Alternative medicines that are commonly promoted for symptoms related to menopause include St. John's wort, flaxseed oil, fish oil, omega-3 fatty acids, red clover, ginseng, rice bran oil, wild yam, calcium, gotu kola, licorice root, sage, sarsaparilla, passion flower, chaste berry, ginkgo, and valerian root. None of these have been studied with controlled trials. However since they do not have major health risks associated with them it is OK to try them.

Heidi Nelson, M.D., a Professor of Medicine at Oregon Health Sciences University in Portland, Oregon, and colleagues recently reviewed the literature for nonhormonal therapies for hot flashes, looking at the reduction in the number of hot flashes per day with different treatments. They found that hot flashes were reduced with SSRIs by 1.3 per day, with clonidine by -.95 per day, and gabapentine -2.5 per day (all statistically significant). By comparison, HRT reduces hot flashes by 2.5-3 per day. There was no effect of red clover extract, and results were mixed for soy. Other natural remedies for hot flashes were found to lack sufficient controlled trials to make a determination.

Most women experience the onset of the menopause at an average age of about 50, but it can start anytime from the early forties to the late fifties. Symptoms can vary: some women sail through but others suffer the miseries of lack of energy, hot flashes, depression, night sweats, and loss of libido.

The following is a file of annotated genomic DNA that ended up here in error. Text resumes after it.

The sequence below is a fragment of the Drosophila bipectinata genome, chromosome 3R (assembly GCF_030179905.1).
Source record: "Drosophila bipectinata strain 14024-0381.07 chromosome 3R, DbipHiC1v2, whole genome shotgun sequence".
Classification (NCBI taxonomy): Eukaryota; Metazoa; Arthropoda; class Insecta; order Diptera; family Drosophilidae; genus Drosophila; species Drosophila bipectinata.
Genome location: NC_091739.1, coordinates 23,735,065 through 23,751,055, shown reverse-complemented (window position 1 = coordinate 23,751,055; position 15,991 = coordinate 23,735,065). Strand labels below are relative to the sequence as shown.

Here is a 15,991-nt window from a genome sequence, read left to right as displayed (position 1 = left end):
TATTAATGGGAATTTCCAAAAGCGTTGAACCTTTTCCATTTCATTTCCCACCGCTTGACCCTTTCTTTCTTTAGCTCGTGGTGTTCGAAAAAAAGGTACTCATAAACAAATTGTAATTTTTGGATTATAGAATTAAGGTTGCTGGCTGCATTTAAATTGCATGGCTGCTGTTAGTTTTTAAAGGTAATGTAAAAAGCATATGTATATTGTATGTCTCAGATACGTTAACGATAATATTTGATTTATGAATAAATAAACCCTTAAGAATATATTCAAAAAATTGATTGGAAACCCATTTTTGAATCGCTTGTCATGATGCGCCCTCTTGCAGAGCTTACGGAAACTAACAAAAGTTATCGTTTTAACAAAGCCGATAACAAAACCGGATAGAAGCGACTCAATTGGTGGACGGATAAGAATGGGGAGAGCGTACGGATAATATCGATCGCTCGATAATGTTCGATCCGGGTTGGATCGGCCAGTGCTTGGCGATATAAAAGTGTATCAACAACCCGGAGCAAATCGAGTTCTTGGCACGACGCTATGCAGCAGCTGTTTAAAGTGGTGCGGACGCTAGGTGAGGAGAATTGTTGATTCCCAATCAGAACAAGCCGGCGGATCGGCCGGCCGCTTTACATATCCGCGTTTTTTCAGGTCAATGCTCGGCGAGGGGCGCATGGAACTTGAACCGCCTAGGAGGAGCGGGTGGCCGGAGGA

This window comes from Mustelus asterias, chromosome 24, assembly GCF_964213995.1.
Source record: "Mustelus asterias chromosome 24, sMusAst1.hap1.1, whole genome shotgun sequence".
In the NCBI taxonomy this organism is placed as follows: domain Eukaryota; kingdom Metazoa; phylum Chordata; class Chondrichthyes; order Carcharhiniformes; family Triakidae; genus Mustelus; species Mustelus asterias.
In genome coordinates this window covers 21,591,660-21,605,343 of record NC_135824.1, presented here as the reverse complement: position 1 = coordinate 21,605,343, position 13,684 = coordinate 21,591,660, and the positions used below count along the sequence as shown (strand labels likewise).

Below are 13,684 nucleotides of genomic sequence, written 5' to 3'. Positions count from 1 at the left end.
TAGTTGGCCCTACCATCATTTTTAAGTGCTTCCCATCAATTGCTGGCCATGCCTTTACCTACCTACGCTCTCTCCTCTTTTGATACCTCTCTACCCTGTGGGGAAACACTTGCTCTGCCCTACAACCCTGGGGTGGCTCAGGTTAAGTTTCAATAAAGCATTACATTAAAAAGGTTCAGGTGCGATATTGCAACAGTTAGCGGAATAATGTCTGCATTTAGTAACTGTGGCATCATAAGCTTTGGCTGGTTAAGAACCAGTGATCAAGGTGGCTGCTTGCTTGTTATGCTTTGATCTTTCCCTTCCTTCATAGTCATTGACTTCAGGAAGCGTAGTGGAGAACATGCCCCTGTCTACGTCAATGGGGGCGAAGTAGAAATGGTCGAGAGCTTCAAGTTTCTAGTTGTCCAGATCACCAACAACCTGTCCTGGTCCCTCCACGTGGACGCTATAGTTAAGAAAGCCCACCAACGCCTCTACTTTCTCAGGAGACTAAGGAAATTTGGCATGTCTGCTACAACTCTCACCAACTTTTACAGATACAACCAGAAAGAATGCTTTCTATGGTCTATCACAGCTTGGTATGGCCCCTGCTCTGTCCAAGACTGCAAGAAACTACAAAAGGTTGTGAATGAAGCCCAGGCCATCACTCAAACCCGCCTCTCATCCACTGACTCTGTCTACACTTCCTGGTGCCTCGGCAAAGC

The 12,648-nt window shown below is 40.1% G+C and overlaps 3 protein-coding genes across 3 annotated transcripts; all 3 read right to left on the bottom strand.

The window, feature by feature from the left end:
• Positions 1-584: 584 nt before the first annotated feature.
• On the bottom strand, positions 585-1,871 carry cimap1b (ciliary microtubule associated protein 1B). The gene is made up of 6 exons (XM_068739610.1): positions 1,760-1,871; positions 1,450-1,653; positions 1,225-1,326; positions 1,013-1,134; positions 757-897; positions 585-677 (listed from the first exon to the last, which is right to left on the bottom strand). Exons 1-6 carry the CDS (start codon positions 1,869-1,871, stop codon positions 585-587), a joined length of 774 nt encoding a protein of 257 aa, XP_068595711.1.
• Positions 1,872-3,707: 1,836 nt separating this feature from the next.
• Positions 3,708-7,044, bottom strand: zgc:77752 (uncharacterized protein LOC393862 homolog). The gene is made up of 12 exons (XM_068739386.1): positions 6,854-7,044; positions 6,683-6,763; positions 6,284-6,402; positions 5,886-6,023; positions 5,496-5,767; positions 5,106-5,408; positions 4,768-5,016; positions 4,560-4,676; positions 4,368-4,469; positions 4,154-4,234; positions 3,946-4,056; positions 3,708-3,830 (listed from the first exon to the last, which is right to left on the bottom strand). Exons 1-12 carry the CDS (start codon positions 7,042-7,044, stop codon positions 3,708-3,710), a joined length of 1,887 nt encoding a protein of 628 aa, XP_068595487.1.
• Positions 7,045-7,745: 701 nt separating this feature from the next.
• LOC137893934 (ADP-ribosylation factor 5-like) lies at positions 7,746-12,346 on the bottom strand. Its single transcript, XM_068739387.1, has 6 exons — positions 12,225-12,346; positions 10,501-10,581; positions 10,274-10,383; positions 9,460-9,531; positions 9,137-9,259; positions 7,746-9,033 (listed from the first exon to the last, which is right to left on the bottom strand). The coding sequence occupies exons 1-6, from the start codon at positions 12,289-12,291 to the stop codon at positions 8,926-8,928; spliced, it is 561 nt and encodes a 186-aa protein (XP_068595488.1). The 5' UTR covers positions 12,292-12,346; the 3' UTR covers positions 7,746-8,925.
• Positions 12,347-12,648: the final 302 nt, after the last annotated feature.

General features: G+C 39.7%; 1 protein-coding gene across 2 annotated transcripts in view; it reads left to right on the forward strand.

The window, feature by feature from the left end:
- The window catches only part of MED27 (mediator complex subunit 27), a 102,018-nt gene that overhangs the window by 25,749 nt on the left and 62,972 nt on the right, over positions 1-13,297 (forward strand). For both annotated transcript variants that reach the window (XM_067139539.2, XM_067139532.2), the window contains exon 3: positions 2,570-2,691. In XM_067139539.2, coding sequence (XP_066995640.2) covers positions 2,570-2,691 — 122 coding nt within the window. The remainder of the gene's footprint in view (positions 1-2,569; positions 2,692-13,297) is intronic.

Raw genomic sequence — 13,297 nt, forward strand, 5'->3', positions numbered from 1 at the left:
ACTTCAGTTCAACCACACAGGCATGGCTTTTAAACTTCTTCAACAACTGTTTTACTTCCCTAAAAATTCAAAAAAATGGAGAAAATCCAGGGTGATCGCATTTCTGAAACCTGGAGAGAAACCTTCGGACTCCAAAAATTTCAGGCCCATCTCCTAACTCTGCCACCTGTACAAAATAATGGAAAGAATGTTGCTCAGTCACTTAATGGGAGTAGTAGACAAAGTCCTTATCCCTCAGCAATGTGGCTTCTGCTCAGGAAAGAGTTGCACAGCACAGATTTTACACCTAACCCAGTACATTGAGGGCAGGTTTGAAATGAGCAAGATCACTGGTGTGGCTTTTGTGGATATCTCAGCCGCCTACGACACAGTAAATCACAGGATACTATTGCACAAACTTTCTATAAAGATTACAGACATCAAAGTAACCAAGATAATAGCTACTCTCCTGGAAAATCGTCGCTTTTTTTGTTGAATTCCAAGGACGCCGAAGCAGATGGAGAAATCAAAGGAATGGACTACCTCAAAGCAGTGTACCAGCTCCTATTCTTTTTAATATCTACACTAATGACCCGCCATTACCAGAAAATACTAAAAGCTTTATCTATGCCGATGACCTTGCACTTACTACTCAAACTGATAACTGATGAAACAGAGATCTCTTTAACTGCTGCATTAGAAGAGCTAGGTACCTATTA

The usual remedy prescribed by doctors is hormone replacement therapy (HRT), and tranquillizers and anti-depressants to which you can become addicted. Before embarking on such treatment, investigate the natural alternative.

HRT is prescribed to counter balance the reduced production by your body of estrogen which can lead to increased risk of osteoporosis and weakened bones leading to fractures. However, two large clinical trials have shown that HRT does not, in fact, significantly reduce the incidence of bone fractures, and there is an increased risk of heart disease, gallstones, and breast and endometrial cancer.

Many menopausal symptoms are less to do with a shortage of hormones and more to do with imbalances. By eating a healthy diet, taking regular exercise and natural supplements, you can boost the health of your bones, and balance sugar levels and your hormones.

It is well known that people in some parts of the world (for example Japan and the Mediterranean countries) rarely suffer from heart disease due to their different national diets. It is less well known that women in the Andes region of Peru do not suffer menopausal symptoms. Peruvian women take Maca, a tuberous plant related to the potato. As well as the beneficial effect on menopausal symptoms, Maca boosts energy and libido. Maca is also known as "Peruvian Ginseng" and "Peruvian Viagra".

The Incas once inhabited this area and, in order to boost their energy, their warriors used to take Maca before going into battle. When the Spanish conquered the area they found that their horses suffered from the high altitude. The locals advised them to feed Maca to the horses and the animals immediately experienced an increase in energy levels. The Spanish found that what was good for their horses would also benefit humans, so payment for the taxes levied on the locals was taken in Maca.